Update: Rex announced last night, 11 June, it had been forced to further delay the launch flights between Melbourne and Canberra until Thursday 24 June.
Originally set to take off this week on Thursday 10 June, the new Rex Boeing 737-800NG jet service between the two capital cities had been re-scheduled to begin on 18 June due to the Melbourne lockdown.
However, the extended Victorian lockdown and on-going uncertainty around Government border closures and travel restrictions make it prudent to push back the date of the inaugural flight by a week.
The 24 June launch will coincide with school holidays in Victoria, NSW and the ACT which begin the following day.
On 4 June, Rex announced a short delay with the commencement of servicing the Melbourne to Canberra route due to the extended lockdown in the Victorian capital.
Passengers who booked directly with Rex will be informed via email of an automatic refund of the ticket. Passengers booked through a travel agent will need to request the latter to request a refund which will be credited with the travel agent. Rex reminded affected passengers they were protected by the airline’s industry-leading COVID Refund Guarantee which ensures anyone impacted by COVID-related cancellations, rescheduling or related border closures and travel restrictions can easily access a full refund.
18 May 2021: $69 airfares between Canberra and Melbourne will be taking off soon with Rex’s announcement today it will begin operating a twice-daily return service on a Boeing 737-800NG jet from 10 June.The $69 one-way economy fares are $123 cheaper than the lowest airfare on the route available in May, according to official Federal Government statistics*.
The new Melbourne-Canberra service will bring 200,000 annual seats to the route and represents the latest addition to Rex’s rapidly expanding domestic network.
It follows last month’s launch of the Sydney-Canberra route where Rex operates seven return flights each weekday.
According to Rex, more than a million people travel between the two capital cities each year pre-COVID and return flights on Qantas can cost more than $900. Indeed, a return Qantas flight this Queen’s Birthday long weekend costs as much as $928.28.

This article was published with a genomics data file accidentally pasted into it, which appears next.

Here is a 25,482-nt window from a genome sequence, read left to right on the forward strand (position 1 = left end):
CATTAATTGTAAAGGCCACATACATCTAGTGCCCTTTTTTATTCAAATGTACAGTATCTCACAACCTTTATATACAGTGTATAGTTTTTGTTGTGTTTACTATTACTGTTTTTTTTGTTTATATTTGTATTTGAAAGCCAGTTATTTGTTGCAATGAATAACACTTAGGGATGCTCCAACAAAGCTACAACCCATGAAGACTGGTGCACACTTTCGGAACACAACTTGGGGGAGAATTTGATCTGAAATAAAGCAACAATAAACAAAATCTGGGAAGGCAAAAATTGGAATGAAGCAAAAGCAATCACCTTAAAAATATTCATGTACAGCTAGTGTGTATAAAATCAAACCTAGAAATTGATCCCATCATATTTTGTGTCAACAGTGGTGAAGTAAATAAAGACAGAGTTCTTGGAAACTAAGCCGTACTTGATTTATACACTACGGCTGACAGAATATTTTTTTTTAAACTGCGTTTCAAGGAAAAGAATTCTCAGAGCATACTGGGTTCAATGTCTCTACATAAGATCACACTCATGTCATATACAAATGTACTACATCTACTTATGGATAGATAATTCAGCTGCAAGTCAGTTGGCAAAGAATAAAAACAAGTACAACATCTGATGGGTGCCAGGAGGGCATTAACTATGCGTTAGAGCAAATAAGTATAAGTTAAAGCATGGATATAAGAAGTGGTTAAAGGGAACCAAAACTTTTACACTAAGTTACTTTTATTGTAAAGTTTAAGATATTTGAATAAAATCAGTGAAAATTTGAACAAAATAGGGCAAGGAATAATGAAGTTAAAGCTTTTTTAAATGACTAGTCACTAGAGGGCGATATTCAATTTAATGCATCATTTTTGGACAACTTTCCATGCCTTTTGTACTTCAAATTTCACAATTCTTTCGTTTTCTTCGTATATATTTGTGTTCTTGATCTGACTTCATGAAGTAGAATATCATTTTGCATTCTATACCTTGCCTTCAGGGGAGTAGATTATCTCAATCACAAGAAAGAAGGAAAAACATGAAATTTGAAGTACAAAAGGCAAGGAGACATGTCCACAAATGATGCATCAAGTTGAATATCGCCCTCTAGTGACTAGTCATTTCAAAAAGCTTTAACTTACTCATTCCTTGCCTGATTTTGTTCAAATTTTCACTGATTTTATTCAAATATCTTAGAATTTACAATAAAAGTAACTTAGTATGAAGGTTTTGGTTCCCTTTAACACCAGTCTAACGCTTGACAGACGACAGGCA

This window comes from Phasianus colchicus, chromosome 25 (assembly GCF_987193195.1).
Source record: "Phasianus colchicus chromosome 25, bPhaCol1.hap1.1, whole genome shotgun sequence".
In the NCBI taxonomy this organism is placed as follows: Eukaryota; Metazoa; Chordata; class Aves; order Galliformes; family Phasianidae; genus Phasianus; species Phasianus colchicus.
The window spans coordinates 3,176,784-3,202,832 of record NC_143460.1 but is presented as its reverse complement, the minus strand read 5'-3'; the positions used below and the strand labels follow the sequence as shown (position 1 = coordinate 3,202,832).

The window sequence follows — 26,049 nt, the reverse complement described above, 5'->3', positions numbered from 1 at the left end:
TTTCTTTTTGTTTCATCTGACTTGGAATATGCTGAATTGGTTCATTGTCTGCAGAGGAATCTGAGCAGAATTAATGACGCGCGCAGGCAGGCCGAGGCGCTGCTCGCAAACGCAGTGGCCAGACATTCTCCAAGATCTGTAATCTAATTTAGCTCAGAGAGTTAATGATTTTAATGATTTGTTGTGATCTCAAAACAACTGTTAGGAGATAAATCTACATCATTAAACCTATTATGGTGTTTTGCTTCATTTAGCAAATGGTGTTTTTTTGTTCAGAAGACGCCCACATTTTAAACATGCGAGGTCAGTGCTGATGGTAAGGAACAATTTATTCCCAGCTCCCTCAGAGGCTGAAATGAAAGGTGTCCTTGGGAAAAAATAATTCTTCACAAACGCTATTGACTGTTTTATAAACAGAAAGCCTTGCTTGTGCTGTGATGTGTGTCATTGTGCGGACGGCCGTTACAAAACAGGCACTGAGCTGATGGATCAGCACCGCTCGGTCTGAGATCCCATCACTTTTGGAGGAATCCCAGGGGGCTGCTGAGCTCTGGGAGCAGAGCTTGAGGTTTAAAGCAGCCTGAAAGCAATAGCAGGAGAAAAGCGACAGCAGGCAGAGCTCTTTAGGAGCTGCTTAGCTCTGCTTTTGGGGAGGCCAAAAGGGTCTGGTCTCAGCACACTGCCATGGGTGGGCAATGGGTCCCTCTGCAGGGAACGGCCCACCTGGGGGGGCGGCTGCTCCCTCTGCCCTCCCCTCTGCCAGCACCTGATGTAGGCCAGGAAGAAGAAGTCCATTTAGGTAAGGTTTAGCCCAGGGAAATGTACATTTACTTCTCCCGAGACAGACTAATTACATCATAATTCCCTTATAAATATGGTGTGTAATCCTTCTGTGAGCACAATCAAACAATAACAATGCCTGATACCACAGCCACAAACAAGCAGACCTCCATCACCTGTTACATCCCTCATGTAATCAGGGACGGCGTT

Rex Deputy Chairman, the Hon John Sharp AM, said: “We are sure that both Qantas and Virgin Australia will immediately match our fares as they have done every time”.
“We estimate that Rex’s entry will save Canberrans over $150 million a year in lower fares once travel returns to pre-COVID levels. This is on top of an equivalent amount for the Sydney-Canberra route,” Mr Sharp said.
“The savings will make a big difference to many families during this trying period and will be funnelled into the local economy and create more jobs. The cheap fares will add a further boost to the tourism and hospitality industries in the ACT and make it really affordable for Canberrans to visit friends and family and attend sporting events in Melbourne.”
The $69 fare includes free checked baggage and on-board refreshments as Rex is a full-service airline and offers three classes of seating – business, ‘Rextra’ legroom and economy.
Rex is the only airline in Australia that offers a COVID Refund policy for new bookings, which guarantees full refunds for any passenger affected by COVID-related cancellations, rescheduling, border closures and travel restrictions.
“The ACT Government warmly welcomes Rex Airlines investment in the Canberra-Melbourne route,” ACT Chief Minister, Andrew Barr, said.
“This is a major boost to competition on one of the city’s busiest aviation routes. It will make it easier, and significantly cheaper, for people to visit Canberra.
“It is a further vote of confidence in Canberra’s tourism and hospitality industry and today’s announcement will be welcomed by both leisure and business travellers,” Mr Barr said.
Canberra Airport CEO, Stephen Byron, said: “This announcement cements Rex’s commitment to Canberra and the region, now servicing our two biggest markets – Sydney and Melbourne, and provides choice and a tremendous opportunity for the people of Canberra and Melbourne.”
*Bureau of Infrastructure and Transport Research Economics